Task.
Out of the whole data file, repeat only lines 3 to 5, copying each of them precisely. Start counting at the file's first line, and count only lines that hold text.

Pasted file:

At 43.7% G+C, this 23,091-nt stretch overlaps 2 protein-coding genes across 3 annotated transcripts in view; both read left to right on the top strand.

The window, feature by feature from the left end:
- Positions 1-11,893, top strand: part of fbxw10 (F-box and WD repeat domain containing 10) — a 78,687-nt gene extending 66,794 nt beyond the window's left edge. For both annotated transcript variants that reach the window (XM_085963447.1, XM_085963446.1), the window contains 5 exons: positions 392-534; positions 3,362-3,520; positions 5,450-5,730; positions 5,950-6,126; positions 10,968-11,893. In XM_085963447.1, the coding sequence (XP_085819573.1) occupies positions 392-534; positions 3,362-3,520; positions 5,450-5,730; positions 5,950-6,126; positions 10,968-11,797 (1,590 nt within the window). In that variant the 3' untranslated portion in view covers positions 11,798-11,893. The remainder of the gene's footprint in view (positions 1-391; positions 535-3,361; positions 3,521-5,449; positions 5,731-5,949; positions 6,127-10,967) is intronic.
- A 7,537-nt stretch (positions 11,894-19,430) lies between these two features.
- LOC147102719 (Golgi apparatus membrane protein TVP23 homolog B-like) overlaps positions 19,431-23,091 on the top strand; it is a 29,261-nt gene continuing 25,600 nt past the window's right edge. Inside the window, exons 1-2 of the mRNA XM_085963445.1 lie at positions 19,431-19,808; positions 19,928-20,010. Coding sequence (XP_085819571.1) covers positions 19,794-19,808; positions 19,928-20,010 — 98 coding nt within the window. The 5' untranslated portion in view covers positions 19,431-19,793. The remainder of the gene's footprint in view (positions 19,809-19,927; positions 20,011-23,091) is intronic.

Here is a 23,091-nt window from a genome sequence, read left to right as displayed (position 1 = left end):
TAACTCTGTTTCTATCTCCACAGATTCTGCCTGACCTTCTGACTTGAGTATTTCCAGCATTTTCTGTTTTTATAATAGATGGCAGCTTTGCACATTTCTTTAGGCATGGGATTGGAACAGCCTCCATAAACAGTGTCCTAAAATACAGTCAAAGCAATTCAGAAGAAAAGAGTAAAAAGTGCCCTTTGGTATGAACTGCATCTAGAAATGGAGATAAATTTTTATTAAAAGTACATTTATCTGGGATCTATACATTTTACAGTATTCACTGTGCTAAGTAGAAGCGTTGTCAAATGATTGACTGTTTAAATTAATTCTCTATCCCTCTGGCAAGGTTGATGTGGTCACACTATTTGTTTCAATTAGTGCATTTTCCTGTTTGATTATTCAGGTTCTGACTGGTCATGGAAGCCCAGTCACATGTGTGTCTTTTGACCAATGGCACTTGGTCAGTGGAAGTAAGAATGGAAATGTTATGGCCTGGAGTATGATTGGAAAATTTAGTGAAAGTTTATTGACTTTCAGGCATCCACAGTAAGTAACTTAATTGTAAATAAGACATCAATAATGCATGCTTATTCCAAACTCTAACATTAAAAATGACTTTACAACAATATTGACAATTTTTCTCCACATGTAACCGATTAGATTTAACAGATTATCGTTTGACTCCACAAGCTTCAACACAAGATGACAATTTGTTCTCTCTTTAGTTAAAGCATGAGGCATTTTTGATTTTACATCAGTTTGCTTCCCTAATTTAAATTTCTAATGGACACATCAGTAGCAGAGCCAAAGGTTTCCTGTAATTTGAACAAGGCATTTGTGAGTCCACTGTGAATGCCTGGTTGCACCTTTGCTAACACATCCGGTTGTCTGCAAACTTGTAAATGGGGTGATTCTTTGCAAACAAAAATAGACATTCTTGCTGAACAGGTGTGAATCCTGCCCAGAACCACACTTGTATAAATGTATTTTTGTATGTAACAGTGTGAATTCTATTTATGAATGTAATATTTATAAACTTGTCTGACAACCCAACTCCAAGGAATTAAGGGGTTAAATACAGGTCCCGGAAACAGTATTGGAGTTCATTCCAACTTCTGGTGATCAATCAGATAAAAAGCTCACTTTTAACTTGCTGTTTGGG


- Positions 1-11,893, top strand: part of fbxw10 (F-box and WD repeat domain containing 10) — a 78,687-nt gene extending 66,794 nt beyond the window's left edge. For both annotated transcript variants that reach the window (XM_085963447.1, XM_085963446.1), the window contains 5 exons: positions 392-534; positions 3,362-3,520; positions 5,450-5,730; positions 5,950-6,126; positions 10,968-11,893. In XM_085963447.1, the coding sequence (XP_085819573.1) occupies positions 392-534; positions 3,362-3,520; positions 5,450-5,730; positions 5,950-6,126; positions 10,968-11,797 (1,590 nt within the window). In that variant the 3' untranslated portion in view covers positions 11,798-11,893. The remainder of the gene's footprint in view (positions 1-391; positions 535-3,361; positions 3,521-5,449; positions 5,731-5,949; positions 6,127-10,967) is intronic.
- A 7,537-nt stretch (positions 11,894-19,430) lies between these two features.
- LOC147102719 (Golgi apparatus membrane protein TVP23 homolog B-like) overlaps positions 19,431-23,091 on the top strand; it is a 29,261-nt gene continuing 25,600 nt past the window's right edge. Inside the window, exons 1-2 of the mRNA XM_085963445.1 lie at positions 19,431-19,808; positions 19,928-20,010. Coding sequence (XP_085819571.1) covers positions 19,794-19,808; positions 19,928-20,010 — 98 coding nt within the window. The 5' untranslated portion in view covers positions 19,431-19,793. The remainder of the gene's footprint in view (positions 19,809-19,927; positions 20,011-23,091) is intronic.